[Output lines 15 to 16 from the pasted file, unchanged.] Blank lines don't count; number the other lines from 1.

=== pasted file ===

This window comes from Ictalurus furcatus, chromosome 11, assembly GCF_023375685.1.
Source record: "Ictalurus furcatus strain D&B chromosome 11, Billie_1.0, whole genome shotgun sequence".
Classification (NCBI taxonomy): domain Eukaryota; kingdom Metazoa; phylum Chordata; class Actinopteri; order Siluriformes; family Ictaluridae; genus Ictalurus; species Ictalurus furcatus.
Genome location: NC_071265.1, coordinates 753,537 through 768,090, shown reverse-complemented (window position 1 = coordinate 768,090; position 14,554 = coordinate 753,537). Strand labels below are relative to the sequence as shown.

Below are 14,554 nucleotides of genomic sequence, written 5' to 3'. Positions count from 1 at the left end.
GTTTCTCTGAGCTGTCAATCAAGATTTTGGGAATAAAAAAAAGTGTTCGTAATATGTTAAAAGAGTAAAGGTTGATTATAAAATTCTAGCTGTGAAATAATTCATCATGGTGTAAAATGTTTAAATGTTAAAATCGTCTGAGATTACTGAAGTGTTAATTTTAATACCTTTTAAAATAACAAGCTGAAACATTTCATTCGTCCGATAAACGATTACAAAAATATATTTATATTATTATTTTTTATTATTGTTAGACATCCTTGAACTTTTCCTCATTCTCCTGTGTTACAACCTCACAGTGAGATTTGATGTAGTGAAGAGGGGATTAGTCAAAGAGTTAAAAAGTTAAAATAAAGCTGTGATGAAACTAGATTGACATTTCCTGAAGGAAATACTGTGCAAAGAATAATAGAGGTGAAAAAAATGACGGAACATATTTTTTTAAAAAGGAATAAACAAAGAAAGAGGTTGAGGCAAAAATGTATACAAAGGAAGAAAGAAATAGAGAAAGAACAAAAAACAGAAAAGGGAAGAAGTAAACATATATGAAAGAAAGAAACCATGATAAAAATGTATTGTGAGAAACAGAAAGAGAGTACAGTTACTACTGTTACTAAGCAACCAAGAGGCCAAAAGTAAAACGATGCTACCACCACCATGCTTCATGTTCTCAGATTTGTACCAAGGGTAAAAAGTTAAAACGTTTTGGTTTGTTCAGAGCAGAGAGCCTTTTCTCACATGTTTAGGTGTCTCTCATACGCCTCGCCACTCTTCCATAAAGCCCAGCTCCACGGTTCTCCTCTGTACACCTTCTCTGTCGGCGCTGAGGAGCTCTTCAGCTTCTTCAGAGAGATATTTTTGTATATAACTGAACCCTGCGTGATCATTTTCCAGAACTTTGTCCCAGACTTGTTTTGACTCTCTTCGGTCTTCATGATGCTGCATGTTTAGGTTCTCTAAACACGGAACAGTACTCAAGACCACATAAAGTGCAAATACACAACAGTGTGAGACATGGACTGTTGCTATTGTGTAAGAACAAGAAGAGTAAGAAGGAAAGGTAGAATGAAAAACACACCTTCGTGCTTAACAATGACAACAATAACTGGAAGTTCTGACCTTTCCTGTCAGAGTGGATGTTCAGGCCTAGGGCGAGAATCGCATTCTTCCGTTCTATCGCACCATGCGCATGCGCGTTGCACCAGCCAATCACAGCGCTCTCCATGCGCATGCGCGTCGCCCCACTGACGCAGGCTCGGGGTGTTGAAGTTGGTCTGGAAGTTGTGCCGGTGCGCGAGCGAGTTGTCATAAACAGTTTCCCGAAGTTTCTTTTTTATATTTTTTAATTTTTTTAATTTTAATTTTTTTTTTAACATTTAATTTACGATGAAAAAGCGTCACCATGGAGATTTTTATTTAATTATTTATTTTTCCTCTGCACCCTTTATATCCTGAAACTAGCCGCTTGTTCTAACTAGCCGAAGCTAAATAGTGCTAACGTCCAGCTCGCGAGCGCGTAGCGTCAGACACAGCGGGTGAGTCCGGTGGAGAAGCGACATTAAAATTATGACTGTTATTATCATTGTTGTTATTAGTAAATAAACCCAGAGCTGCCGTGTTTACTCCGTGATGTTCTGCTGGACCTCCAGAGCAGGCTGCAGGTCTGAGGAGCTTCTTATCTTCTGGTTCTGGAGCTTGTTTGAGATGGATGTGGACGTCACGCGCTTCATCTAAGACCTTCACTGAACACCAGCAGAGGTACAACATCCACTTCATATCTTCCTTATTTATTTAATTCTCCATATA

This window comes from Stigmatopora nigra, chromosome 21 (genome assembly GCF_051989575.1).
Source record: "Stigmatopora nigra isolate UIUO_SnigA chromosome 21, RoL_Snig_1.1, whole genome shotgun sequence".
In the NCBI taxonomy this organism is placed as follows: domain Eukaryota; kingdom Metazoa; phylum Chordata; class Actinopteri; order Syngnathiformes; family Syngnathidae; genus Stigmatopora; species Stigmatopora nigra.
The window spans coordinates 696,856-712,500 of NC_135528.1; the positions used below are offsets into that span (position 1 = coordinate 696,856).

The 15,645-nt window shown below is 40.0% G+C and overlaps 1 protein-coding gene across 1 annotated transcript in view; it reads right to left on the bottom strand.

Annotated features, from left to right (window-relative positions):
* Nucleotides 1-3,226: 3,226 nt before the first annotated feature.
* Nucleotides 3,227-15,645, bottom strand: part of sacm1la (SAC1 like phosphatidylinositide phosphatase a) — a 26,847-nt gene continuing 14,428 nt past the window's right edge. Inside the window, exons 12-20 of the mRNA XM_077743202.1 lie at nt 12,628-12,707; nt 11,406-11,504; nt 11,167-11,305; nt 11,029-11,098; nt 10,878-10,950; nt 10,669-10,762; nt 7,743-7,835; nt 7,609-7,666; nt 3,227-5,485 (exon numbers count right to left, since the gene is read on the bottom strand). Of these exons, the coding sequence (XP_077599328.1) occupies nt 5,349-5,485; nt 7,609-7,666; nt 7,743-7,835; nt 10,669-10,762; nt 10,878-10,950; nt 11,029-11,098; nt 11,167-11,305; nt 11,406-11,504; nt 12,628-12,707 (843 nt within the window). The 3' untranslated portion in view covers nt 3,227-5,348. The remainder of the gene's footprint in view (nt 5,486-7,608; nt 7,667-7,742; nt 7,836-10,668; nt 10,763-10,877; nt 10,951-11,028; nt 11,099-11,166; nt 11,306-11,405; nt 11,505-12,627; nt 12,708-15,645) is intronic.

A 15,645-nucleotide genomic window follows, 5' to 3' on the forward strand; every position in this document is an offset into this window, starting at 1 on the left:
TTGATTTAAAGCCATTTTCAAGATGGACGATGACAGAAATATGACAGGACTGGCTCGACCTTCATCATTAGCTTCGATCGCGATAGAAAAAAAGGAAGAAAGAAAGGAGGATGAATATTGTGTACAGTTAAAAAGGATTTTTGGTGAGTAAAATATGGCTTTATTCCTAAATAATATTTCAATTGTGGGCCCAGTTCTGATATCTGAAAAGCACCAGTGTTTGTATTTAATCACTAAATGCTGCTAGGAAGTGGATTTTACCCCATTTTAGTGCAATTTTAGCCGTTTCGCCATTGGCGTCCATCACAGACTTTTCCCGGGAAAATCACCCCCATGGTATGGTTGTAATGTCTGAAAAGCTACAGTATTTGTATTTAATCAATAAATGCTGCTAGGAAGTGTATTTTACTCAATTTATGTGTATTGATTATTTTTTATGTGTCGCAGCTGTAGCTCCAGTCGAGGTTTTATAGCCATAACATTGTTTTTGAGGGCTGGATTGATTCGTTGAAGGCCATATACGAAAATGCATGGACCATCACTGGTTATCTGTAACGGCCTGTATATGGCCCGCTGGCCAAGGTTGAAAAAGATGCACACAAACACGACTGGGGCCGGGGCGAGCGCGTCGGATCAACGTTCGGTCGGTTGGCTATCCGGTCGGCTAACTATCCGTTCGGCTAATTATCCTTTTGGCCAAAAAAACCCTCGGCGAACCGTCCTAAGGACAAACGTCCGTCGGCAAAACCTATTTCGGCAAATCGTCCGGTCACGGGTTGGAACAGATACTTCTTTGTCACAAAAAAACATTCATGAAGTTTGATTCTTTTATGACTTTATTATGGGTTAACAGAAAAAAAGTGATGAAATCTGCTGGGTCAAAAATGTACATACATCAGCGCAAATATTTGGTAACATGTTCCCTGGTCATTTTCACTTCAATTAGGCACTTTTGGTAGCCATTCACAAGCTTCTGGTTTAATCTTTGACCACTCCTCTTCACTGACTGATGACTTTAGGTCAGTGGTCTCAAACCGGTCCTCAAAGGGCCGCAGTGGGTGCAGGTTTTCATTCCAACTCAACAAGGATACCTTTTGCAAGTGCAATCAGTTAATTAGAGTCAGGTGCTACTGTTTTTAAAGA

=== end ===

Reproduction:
A 15,645-nucleotide genomic window follows, 5' to 3' on the forward strand; every position in this document is an offset into this window, starting at 1 on the left:
TTGATTTAAAGCCATTTTCAAGATGGACGATGACAGAAATATGACAGGACTGGCTCGACCTTCATCATTAGCTTCGATCGCGATAGAAAAAAAGGAAGAAAGAAAGGAGGATGAATATTGTGTACAGTTAAAAAGGATTTTTGGTGAGTAAAATATGGCTTTATTCCTAAATAATATTTCAATTGTGGGCCCAGTTCTGATATCTGAAAAGCACCAGTGTTTGTATTTAATCACTAAATGCTGCTAGGAAGTGGATTTTACCCCATTTTAGTGCAATTTTAGCCGTTTCGCCATTGGCGTCCATCACAGACTTTTCCCGGGAAAATCACCCCCATGGTATGGTTGTAATGTCTGAAAAGCTACAGTATTTGTATTTAATCAATAAATGCTGCTAGGAAGTGTATTTTACTCAATTTATGTGTATTGATTATTTTTTATGTGTCGCAGCTGTAGCTCCAGTCGAGGTTTTATAGCCATAACATTGTTTTTGAGGGCTGGATTGATTCGTTGAAGGCCATATACGAAAATGCATGGACCATCACTGGTTATCTGTAACGGCCTGTATATGGCCCGCTGGCCAAGGTTGAAAAAGATGCACACAAACACGACTGGGGCCGGGGCGAGCGCGTCGGATCAACGTTCGGTCGGTTGGCTATCCGGTCGGCTAACTATCCGTTCGGCTAATTATCCTTTTGGCCAAAAAAACCCTCGGCGAACCGTCCTAAGGACAAACGTCCGTCGGCAAAACCTATTTCGGCAAATCGTCCGGTCACGGGTTGGAACAGATACTTCTTTGTCACAAAAAAACATTCATGAAGTTTGATTCTTTTATGACTTTATTATGGGTTAACAGAAAAAAAGTGATGAAATCTGCTGGGTCAAAAATGTACATACATCAGCGCAAATATTTGGTAACATGTTCCCTGGTCATTTTCACTTCAATTAGGCACTTTTGGTAGCCATTCACAAGCTTCTGGTTTAATCTTTGACCACTCCTCTTCACTGACTGATGACTTTAGGTCAGTGGTCTCAAACCGGTCCTCAAAGGGCCGCAGTGGGTGCAGGTTTTCATTCCAACTCAACAAGGATACCTTTTGCAAGTGCAATCAGTTAATTAGAGTCAGGTGCTACTGTTTTTAAAGA